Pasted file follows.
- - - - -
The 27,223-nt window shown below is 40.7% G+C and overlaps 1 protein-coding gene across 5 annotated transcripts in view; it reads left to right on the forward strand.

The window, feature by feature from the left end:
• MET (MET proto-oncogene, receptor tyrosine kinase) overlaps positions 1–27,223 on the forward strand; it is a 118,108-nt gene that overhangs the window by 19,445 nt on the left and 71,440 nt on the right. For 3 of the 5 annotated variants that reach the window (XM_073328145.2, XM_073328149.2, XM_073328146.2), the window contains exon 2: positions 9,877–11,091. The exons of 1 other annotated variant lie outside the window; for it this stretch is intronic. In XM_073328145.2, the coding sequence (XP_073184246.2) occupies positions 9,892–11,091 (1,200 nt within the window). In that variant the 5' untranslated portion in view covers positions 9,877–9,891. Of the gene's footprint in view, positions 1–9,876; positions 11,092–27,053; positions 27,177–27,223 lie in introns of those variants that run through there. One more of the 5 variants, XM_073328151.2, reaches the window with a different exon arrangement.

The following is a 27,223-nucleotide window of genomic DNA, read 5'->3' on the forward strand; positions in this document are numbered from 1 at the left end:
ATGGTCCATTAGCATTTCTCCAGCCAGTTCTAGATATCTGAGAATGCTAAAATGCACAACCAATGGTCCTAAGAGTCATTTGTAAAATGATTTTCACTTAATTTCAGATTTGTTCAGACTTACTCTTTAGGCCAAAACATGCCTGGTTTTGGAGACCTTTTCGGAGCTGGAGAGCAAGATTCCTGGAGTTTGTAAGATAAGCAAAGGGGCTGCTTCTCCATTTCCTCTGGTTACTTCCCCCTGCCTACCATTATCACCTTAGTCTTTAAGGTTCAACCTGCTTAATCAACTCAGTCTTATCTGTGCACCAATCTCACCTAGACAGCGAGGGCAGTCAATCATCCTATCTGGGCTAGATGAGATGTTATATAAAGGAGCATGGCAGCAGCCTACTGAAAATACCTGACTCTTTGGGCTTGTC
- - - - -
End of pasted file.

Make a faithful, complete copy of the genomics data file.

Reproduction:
The 27,223-nt window shown below is 40.7% G+C and overlaps 1 protein-coding gene across 5 annotated transcripts in view; it reads left to right on the forward strand.

The window, feature by feature from the left end:
• MET (MET proto-oncogene, receptor tyrosine kinase) overlaps positions 1–27,223 on the forward strand; it is a 118,108-nt gene that overhangs the window by 19,445 nt on the left and 71,440 nt on the right. For 3 of the 5 annotated variants that reach the window (XM_073328145.2, XM_073328149.2, XM_073328146.2), the window contains exon 2: positions 9,877–11,091. The exons of 1 other annotated variant lie outside the window; for it this stretch is intronic. In XM_073328145.2, the coding sequence (XP_073184246.2) occupies positions 9,892–11,091 (1,200 nt within the window). In that variant the 5' untranslated portion in view covers positions 9,877–9,891. Of the gene's footprint in view, positions 1–9,876; positions 11,092–27,053; positions 27,177–27,223 lie in introns of those variants that run through there. One more of the 5 variants, XM_073328151.2, reaches the window with a different exon arrangement.

The following is a 27,223-nucleotide window of genomic DNA, read 5'->3' on the forward strand; positions in this document are numbered from 1 at the left end:
ATGGTCCATTAGCATTTCTCCAGCCAGTTCTAGATATCTGAGAATGCTAAAATGCACAACCAATGGTCCTAAGAGTCATTTGTAAAATGATTTTCACTTAATTTCAGATTTGTTCAGACTTACTCTTTAGGCCAAAACATGCCTGGTTTTGGAGACCTTTTCGGAGCTGGAGAGCAAGATTCCTGGAGTTTGTAAGATAAGCAAAGGGGCTGCTTCTCCATTTCCTCTGGTTACTTCCCCCTGCCTACCATTATCACCTTAGTCTTTAAGGTTCAACCTGCTTAATCAACTCAGTCTTATCTGTGCACCAATCTCACCTAGACAGCGAGGGCAGTCAATCATCCTATCTGGGCTAGATGAGATGTTATATAAAGGAGCATGGCAGCAGCCTACTGAAAATACCTGACTCTTTGGGCTTGTC